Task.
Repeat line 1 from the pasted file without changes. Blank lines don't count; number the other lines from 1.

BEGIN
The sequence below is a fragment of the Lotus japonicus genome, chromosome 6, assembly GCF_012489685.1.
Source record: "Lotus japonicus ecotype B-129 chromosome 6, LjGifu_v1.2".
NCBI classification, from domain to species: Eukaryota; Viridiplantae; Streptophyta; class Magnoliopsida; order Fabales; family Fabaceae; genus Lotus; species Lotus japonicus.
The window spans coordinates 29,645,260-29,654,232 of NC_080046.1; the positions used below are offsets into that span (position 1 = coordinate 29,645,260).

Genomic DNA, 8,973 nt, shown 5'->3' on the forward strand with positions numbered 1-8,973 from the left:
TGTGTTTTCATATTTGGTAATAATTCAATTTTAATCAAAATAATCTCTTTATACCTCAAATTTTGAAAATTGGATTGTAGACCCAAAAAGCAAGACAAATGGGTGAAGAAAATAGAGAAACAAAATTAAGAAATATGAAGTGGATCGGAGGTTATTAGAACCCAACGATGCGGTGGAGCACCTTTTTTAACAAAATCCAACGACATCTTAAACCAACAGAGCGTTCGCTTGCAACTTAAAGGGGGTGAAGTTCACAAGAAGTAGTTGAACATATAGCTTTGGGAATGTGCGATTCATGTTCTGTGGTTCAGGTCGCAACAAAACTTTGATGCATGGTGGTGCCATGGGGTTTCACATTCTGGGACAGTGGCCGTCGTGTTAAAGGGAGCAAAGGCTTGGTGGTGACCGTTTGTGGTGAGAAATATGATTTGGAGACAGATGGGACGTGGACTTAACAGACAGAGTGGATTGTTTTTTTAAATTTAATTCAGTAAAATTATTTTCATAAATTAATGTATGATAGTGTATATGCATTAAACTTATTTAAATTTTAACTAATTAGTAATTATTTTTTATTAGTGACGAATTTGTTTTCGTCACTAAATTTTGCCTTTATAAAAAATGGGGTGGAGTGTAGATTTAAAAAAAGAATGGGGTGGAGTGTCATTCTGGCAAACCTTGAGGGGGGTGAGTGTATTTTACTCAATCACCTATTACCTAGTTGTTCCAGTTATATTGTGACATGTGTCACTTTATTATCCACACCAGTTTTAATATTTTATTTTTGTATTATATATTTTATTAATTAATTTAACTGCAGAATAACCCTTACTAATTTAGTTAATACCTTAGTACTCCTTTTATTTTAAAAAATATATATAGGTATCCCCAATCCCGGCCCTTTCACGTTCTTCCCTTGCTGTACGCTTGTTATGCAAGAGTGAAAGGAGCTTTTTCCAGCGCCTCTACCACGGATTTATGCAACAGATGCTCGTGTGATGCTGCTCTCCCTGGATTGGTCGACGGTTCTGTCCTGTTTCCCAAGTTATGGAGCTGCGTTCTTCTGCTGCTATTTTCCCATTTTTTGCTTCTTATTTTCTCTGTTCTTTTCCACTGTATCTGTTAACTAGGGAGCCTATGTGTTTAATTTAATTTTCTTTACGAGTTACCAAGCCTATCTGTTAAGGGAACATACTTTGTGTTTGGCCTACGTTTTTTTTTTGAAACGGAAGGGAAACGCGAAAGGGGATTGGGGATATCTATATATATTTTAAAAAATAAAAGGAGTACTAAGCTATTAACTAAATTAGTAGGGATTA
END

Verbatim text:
The sequence below is a fragment of the Lotus japonicus genome, chromosome 6, assembly GCF_012489685.1.